Vernacular to Contemporary | PDEC | An ‘Adaptation’ – Part II

Last week in Part I, we introduced a Vernacular to Contemporary Adaptation – PDEC – Passive Downdraft Evaporative Cooling. A Vernacular ventilation strategy – Wind Catchers, which is being adapted to Contemporary buildings. We also looked at diagrams explaining the 3 main principles in this Adaptation.


This week we look at Pros and Cons of this technology for Contemporary use.


1) Energy Saving

a) Decrease cooling demand

Temperature Drops of upto 13oC can be achieved1. When the outdoors sizzle at close to 44oC, the indoors are at around 30oC.

Night Ventilation using PDEC towers decreases cooling demand and operating time of the primary cooling system the following day3.

b) Less Fluctuations

Indoor Temperature fluctuations of around 3-4oC can be seen over 24 hours, when the outside Temperature fluctuations are between 14-17oC1.


2) Cost/ Applicability

a) Short Payback Period

Electrical Consumption savings helped achieve payback of additional capital cost in less than 1 year for the Torrent Research Centre, Ahmedabad.1

b) Can be used in new / existing buildings with simple construction elements at relatively low cost.


3) Location

a) Applicable in areas without wind

As Air movement is created by momentum transfer from water to air and density difference; the technology can be applicable in areas without wind 4, 5.


4) Cleaner Air

a) Evaporative Cooling

The air is cleaned during the evaporative cooling process 6.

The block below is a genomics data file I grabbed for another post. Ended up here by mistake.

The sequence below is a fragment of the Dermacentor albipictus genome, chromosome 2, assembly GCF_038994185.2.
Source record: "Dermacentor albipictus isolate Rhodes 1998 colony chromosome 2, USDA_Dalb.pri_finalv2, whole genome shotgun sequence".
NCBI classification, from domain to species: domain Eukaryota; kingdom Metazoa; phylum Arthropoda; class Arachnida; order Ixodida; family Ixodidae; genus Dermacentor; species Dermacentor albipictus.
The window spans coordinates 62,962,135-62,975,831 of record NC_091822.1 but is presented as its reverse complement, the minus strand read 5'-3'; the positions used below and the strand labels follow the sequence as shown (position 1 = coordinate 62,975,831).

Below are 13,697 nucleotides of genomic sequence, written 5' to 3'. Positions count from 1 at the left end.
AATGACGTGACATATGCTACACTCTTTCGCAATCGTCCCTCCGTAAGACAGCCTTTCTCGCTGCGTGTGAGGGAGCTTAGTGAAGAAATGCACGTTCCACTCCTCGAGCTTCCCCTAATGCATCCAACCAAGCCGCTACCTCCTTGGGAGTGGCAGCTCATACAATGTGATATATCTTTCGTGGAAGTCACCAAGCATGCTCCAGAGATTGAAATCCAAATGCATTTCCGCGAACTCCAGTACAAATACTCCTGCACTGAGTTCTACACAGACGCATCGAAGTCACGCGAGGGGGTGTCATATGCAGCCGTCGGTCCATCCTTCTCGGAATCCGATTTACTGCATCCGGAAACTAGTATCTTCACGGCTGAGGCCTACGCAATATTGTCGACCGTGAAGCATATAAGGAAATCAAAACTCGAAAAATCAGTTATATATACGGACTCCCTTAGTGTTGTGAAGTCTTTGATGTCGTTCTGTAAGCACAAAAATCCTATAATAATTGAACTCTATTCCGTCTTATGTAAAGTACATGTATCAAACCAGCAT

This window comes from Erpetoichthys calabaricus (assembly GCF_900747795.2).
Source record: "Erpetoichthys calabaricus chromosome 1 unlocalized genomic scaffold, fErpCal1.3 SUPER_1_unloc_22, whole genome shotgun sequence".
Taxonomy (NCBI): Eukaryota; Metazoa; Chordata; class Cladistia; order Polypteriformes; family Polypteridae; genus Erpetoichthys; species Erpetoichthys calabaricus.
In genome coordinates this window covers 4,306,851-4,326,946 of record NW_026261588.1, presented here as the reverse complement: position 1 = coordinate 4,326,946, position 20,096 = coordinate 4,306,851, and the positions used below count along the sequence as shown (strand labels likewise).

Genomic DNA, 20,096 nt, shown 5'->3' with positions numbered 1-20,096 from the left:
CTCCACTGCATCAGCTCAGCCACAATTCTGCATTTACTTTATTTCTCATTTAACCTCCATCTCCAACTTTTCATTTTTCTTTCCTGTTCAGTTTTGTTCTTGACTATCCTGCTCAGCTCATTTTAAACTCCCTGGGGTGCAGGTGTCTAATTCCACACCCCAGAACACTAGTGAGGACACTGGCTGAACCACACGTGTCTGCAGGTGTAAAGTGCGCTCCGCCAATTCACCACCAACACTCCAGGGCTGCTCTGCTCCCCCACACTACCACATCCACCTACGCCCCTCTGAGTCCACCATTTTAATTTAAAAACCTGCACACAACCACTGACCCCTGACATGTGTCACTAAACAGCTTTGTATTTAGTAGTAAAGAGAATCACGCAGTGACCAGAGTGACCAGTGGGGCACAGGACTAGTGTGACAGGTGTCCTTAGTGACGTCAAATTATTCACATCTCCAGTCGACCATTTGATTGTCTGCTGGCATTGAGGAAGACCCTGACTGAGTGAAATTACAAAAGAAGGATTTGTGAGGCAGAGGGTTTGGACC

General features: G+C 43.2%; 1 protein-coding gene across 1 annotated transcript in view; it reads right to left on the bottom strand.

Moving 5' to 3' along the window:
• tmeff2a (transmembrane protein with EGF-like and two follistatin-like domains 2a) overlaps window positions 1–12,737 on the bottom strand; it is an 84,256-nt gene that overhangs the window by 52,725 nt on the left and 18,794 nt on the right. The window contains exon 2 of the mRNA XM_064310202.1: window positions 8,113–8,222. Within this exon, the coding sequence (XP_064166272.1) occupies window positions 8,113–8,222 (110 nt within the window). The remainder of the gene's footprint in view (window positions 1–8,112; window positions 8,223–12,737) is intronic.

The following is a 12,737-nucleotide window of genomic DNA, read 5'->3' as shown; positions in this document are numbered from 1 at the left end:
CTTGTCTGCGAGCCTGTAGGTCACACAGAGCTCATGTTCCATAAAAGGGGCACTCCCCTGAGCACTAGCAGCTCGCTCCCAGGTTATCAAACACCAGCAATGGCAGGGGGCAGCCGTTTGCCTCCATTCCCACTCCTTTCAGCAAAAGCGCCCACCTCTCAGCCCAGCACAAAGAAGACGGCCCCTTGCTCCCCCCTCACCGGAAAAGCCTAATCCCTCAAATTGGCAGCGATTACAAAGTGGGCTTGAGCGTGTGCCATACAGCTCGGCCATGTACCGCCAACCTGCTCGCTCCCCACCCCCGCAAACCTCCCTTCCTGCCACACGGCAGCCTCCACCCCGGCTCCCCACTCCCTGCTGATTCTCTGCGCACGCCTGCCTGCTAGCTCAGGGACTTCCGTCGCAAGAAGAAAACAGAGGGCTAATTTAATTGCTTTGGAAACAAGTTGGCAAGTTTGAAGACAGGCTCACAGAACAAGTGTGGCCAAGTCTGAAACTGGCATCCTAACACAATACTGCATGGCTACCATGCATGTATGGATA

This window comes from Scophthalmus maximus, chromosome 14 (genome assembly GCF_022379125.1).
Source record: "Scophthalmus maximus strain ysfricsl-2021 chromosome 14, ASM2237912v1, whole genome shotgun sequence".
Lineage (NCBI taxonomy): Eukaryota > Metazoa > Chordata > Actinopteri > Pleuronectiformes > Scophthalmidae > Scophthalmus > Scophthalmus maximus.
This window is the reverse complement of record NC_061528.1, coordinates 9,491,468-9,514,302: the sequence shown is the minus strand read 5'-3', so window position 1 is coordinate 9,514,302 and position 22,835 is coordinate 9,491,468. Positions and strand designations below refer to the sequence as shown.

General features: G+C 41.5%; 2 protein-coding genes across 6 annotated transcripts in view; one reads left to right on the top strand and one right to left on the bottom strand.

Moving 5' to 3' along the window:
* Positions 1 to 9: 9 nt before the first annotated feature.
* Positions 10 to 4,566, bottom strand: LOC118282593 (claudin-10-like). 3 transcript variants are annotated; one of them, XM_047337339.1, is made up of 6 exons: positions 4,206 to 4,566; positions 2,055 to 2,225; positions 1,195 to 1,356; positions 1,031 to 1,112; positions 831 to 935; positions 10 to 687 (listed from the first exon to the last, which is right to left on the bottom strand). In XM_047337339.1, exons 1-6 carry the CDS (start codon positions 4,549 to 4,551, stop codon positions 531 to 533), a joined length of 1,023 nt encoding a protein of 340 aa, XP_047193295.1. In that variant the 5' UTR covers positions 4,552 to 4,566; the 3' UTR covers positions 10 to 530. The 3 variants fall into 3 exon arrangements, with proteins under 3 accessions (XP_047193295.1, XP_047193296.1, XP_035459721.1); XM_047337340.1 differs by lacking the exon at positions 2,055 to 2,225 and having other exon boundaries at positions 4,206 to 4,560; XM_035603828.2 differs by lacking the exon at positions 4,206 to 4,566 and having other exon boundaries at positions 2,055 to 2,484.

Cons –

1) Capacity

The cooling capacity maybe insufficient in certain cases, and could need conventional cooling as well 4.


2) Cost/ Applicability

a) High Water Consumption 6.

b) Short life of Water Pads


3) Climate Dependency

a) Works best in Hot & Dry Conditions

The technology maybe most effective in hot and dry conditions. However, buildings can be designed to adapt to other conditions and seasons. For example, in the Torrent Research Centre, the system operates normally in the dry season. In the monsoons, the water spray is not used, whereas in Winters, the openings to the rooms and shafts can be controlled (opened or closed) by the occupants 1, 4, 6.


sum up


How do You feel about this Vernacular ‘Adaptation’ for Contemporary Buildings?

Have you come across other such Adaptations?

What are your thoughts on the Practicality of this Technology? Let us know!


Video Source: 

The rchitecture Gazette

Music Source:

“Virtutes Instrumenti” Kevin MacLeod (
Licensed under Creative Commons: By Attribution 3.0 License


  1. A&D, ADEME, INDé (Mohan S.), Palacios D. | Case Study II: The Torrent Research Centre in Ahmedabad, by Abhikram. Architecture & Developpement.
  2. Zaveri P, Patel N. Abhikram | Projects | Torrent Research Centre, Ahmedabad.
  3. Paanchal JB, Mehta N. “A Review on Design of Passive Down Draft Evaporative Cooling in Commercial building.” 2017;3(2).
  4. Bowman, N. T., Eppel, H., Lomas, K. J., Robinson, D., and Cook, M. J. “Passive Downdraught Evaporative Cooling I. Concept and Precedents.” Indoor + built environment 9.5 (2000):284-290.
  5. Etzion, Y., Pearlmutter, D., Erell, E., and Meir, I. A. “Adaptive architecture: Integrating low-energy technologies for climate control in the desert.” Automation in construction 6.5 (1997):417-425.Ford, B. “Passive downdraught evaporative cooling: principles and practice.” Environmental Design. Architectural Research Quarterly 5, Cambridge University Press (2001) : 271-280.
  6. Givoni, B. “Performance of the Shower Cooling Tower in Different Climates.” Renewable Energy, 10, 2/3 (1997):173-178.

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